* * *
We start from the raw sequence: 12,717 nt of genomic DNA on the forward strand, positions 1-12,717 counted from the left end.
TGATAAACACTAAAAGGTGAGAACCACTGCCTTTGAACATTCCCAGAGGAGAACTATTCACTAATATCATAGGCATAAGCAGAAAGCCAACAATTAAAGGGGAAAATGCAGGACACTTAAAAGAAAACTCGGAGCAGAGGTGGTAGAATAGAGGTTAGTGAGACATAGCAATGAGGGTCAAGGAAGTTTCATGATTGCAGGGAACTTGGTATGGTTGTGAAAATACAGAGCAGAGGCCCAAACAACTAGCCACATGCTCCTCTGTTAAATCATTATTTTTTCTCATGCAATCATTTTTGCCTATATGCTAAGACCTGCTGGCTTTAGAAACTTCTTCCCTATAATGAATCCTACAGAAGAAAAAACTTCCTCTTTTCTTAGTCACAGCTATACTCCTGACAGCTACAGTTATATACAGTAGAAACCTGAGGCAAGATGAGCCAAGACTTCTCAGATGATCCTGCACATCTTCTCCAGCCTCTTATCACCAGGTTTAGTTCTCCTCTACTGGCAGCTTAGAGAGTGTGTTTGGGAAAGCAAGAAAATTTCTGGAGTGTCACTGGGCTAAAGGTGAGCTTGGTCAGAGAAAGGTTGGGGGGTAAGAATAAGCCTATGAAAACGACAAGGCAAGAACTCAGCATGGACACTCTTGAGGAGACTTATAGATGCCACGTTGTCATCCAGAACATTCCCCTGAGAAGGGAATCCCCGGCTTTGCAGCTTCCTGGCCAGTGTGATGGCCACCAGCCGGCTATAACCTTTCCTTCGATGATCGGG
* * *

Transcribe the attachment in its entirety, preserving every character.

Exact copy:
We start from the raw sequence: 12,717 nt of genomic DNA on the forward strand, positions 1-12,717 counted from the left end.
TGATAAACACTAAAAGGTGAGAACCACTGCCTTTGAACATTCCCAGAGGAGAACTATTCACTAATATCATAGGCATAAGCAGAAAGCCAACAATTAAAGGGGAAAATGCAGGACACTTAAAAGAAAACTCGGAGCAGAGGTGGTAGAATAGAGGTTAGTGAGACATAGCAATGAGGGTCAAGGAAGTTTCATGATTGCAGGGAACTTGGTATGGTTGTGAAAATACAGAGCAGAGGCCCAAACAACTAGCCACATGCTCCTCTGTTAAATCATTATTTTTTCTCATGCAATCATTTTTGCCTATATGCTAAGACCTGCTGGCTTTAGAAACTTCTTCCCTATAATGAATCCTACAGAAGAAAAAACTTCCTCTTTTCTTAGTCACAGCTATACTCCTGACAGCTACAGTTATATACAGTAGAAACCTGAGGCAAGATGAGCCAAGACTTCTCAGATGATCCTGCACATCTTCTCCAGCCTCTTATCACCAGGTTTAGTTCTCCTCTACTGGCAGCTTAGAGAGTGTGTTTGGGAAAGCAAGAAAATTTCTGGAGTGTCACTGGGCTAAAGGTGAGCTTGGTCAGAGAAAGGTTGGGGGGTAAGAATAAGCCTATGAAAACGACAAGGCAAGAACTCAGCATGGACACTCTTGAGGAGACTTATAGATGCCACGTTGTCATCCAGAACATTCCCCTGAGAAGGGAATCCCCGGCTTTGCAGCTTCCTGGCCAGTGTGATGGCCACCAGCCGGCTATAACCTTTCCTTCGATGATCGGG